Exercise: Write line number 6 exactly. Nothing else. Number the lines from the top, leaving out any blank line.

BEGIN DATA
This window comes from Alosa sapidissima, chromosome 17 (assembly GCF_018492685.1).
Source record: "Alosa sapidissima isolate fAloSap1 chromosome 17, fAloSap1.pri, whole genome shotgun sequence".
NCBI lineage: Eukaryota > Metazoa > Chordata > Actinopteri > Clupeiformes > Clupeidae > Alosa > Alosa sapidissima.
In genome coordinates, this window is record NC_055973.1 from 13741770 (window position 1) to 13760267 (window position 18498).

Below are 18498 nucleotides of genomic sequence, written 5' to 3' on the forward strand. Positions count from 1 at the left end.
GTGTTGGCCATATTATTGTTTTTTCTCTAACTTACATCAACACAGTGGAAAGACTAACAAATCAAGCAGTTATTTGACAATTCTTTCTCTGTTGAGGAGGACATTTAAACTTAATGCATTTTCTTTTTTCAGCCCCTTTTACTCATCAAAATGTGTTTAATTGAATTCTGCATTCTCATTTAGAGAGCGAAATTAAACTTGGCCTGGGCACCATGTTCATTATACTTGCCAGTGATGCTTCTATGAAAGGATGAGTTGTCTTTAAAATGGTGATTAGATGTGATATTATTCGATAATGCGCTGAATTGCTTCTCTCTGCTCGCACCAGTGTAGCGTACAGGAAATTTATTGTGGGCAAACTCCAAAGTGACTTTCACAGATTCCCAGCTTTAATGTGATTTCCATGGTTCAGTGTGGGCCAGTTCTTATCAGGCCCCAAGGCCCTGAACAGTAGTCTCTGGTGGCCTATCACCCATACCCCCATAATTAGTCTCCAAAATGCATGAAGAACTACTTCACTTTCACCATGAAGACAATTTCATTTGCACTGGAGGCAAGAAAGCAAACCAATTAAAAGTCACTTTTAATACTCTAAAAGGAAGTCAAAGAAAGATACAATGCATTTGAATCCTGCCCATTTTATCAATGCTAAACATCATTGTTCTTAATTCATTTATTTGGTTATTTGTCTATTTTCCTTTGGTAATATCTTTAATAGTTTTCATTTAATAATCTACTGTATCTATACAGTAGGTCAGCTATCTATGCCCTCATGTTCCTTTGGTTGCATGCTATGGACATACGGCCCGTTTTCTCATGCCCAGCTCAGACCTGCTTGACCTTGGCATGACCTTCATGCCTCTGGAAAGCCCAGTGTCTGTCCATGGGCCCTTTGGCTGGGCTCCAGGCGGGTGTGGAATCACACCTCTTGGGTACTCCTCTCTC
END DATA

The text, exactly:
GTGTTGGCCATATTATTGTTTTTTCTCTAACTTACATCAACACAGTGGAAAGACTAACAAATCAAGCAGTTATTTGACAATTCTTTCTCTGTTGAGGAGGACATTTAAACTTAATGCATTTTCTTTTTTCAGCCCCTTTTACTCATCAAAATGTGTTTAATTGAATTCTGCATTCTCATTTAGAGAGCGAAATTAAACTTGGCCTGGGCACCATGTTCATTATACTTGCCAGTGATGCTTCTATGAAAGGATGAGTTGTCTTTAAAATGGTGATTAGATGTGATATTATTCGATAATGCGCTGAATTGCTTCTCTCTGCTCGCACCAGTGTAGCGTACAGGAAATTTATTGTGGGCAAACTCCAAAGTGACTTTCACAGATTCCCAGCTTTAATGTGATTTCCATGGTTCAGTGTGGGCCAGTTCTTATCAGGCCCCAAGGCCCTGAACAGTAGTCTCTGGTGGCCTATCACCCATACCCCCATAATTAGTCTCCAAAATGCATGAAGAACTACTTCACTTTCACCATGAAGACAATTTCATTTGCACTGGAGGCAAGAAAGCAAACCAATTAAAAGTCACTTTTAATACTCTAAAAGGAAGTCAAAGAAAGATACAATGCATTTGAATCCTGCCCATTTTATCAATGCTAAACATCATTGTTCTTAATTCATTTATTTGGTTATTTGTCTATTTTCCTTTGGTAATATCTTTAATAGTTTTCATTTAATAATCTACTGTATCTATACAGTAGGTCAGCTATCTATGCCCTCATGTTCCTTTGGTTGCATGCTATGGACATACGGCCCGTTTTCTCATGCCCAGCTCAGACCTGCTTGACCTTGGCATGACCTTCATGCCTCTGGAAAGCCCAGTGTCTGTCCATGGGCCCTTTGGCTGGGCTCCAGGCGGGTGTGGAATCACACCTCTTGGGTACTCCTCTCTC